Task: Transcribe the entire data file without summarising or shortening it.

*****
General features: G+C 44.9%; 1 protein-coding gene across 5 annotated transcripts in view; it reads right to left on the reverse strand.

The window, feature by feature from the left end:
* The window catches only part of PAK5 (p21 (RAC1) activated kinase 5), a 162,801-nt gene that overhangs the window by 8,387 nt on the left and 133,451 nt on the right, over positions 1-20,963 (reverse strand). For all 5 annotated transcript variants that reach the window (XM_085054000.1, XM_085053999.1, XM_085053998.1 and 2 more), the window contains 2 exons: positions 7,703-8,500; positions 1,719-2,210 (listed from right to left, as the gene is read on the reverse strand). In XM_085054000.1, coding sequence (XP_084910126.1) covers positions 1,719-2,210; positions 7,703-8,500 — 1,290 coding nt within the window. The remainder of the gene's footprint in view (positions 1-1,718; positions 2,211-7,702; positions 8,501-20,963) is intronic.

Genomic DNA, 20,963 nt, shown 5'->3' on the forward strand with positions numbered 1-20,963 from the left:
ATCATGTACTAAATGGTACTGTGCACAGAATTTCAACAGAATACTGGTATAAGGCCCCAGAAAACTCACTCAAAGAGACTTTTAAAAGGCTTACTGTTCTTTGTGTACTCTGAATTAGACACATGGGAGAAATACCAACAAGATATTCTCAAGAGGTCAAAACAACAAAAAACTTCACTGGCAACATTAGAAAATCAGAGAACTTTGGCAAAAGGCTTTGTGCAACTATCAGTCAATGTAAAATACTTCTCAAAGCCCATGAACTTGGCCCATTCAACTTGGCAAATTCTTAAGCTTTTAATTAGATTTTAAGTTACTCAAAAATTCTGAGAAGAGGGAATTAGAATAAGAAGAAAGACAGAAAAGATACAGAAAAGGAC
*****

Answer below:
General features: G+C 44.9%; 1 protein-coding gene across 5 annotated transcripts in view; it reads right to left on the reverse strand.

The window, feature by feature from the left end:
* The window catches only part of PAK5 (p21 (RAC1) activated kinase 5), a 162,801-nt gene that overhangs the window by 8,387 nt on the left and 133,451 nt on the right, over positions 1-20,963 (reverse strand). For all 5 annotated transcript variants that reach the window (XM_085054000.1, XM_085053999.1, XM_085053998.1 and 2 more), the window contains 2 exons: positions 7,703-8,500; positions 1,719-2,210 (listed from right to left, as the gene is read on the reverse strand). In XM_085054000.1, coding sequence (XP_084910126.1) covers positions 1,719-2,210; positions 7,703-8,500 — 1,290 coding nt within the window. The remainder of the gene's footprint in view (positions 1-1,718; positions 2,211-7,702; positions 8,501-20,963) is intronic.

Genomic DNA, 20,963 nt, shown 5'->3' on the forward strand with positions numbered 1-20,963 from the left:
ATCATGTACTAAATGGTACTGTGCACAGAATTTCAACAGAATACTGGTATAAGGCCCCAGAAAACTCACTCAAAGAGACTTTTAAAAGGCTTACTGTTCTTTGTGTACTCTGAATTAGACACATGGGAGAAATACCAACAAGATATTCTCAAGAGGTCAAAACAACAAAAAACTTCACTGGCAACATTAGAAAATCAGAGAACTTTGGCAAAAGGCTTTGTGCAACTATCAGTCAATGTAAAATACTTCTCAAAGCCCATGAACTTGGCCCATTCAACTTGGCAAATTCTTAAGCTTTTAATTAGATTTTAAGTTACTCAAAAATTCTGAGAAGAGGGAATTAGAATAAGAAGAAAGACAGAAAAGATACAGAAAAGGAC